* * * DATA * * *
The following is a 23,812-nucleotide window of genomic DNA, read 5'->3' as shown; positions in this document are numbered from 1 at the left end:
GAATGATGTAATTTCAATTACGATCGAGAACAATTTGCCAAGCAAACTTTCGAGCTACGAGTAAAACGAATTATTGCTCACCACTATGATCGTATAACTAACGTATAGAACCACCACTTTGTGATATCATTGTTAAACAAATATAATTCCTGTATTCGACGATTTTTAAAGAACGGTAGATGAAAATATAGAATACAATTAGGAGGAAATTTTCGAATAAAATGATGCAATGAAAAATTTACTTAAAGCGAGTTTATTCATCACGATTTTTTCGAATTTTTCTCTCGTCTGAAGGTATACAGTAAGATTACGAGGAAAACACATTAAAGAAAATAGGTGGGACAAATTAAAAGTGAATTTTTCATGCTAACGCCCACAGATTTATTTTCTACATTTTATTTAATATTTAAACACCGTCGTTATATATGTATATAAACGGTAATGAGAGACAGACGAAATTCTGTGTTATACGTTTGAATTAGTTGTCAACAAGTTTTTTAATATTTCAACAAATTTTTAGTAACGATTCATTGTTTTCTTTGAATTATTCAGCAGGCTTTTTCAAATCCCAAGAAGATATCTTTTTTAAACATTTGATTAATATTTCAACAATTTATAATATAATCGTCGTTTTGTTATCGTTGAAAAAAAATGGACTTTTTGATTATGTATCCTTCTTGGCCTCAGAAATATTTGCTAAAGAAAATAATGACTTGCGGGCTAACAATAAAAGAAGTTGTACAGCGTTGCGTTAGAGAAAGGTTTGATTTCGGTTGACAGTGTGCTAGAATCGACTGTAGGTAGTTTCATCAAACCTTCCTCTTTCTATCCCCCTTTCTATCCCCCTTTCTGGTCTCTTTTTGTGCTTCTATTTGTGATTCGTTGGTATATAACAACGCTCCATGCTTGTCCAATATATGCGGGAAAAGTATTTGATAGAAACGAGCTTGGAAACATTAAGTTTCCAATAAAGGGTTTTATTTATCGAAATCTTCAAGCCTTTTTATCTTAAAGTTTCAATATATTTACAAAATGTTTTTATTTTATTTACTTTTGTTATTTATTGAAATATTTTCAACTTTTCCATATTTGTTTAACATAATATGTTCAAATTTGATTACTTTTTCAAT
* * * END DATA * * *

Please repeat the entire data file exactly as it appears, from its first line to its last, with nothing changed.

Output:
The following is a 23,812-nucleotide window of genomic DNA, read 5'->3' as shown; positions in this document are numbered from 1 at the left end:
GAATGATGTAATTTCAATTACGATCGAGAACAATTTGCCAAGCAAACTTTCGAGCTACGAGTAAAACGAATTATTGCTCACCACTATGATCGTATAACTAACGTATAGAACCACCACTTTGTGATATCATTGTTAAACAAATATAATTCCTGTATTCGACGATTTTTAAAGAACGGTAGATGAAAATATAGAATACAATTAGGAGGAAATTTTCGAATAAAATGATGCAATGAAAAATTTACTTAAAGCGAGTTTATTCATCACGATTTTTTCGAATTTTTCTCTCGTCTGAAGGTATACAGTAAGATTACGAGGAAAACACATTAAAGAAAATAGGTGGGACAAATTAAAAGTGAATTTTTCATGCTAACGCCCACAGATTTATTTTCTACATTTTATTTAATATTTAAACACCGTCGTTATATATGTATATAAACGGTAATGAGAGACAGACGAAATTCTGTGTTATACGTTTGAATTAGTTGTCAACAAGTTTTTTAATATTTCAACAAATTTTTAGTAACGATTCATTGTTTTCTTTGAATTATTCAGCAGGCTTTTTCAAATCCCAAGAAGATATCTTTTTTAAACATTTGATTAATATTTCAACAATTTATAATATAATCGTCGTTTTGTTATCGTTGAAAAAAAATGGACTTTTTGATTATGTATCCTTCTTGGCCTCAGAAATATTTGCTAAAGAAAATAATGACTTGCGGGCTAACAATAAAAGAAGTTGTACAGCGTTGCGTTAGAGAAAGGTTTGATTTCGGTTGACAGTGTGCTAGAATCGACTGTAGGTAGTTTCATCAAACCTTCCTCTTTCTATCCCCCTTTCTATCCCCCTTTCTGGTCTCTTTTTGTGCTTCTATTTGTGATTCGTTGGTATATAACAACGCTCCATGCTTGTCCAATATATGCGGGAAAAGTATTTGATAGAAACGAGCTTGGAAACATTAAGTTTCCAATAAAGGGTTTTATTTATCGAAATCTTCAAGCCTTTTTATCTTAAAGTTTCAATATATTTACAAAATGTTTTTATTTTATTTACTTTTGTTATTTATTGAAATATTTTCAACTTTTCCATATTTGTTTAACATAATATGTTCAAATTTGATTACTTTTTCAAT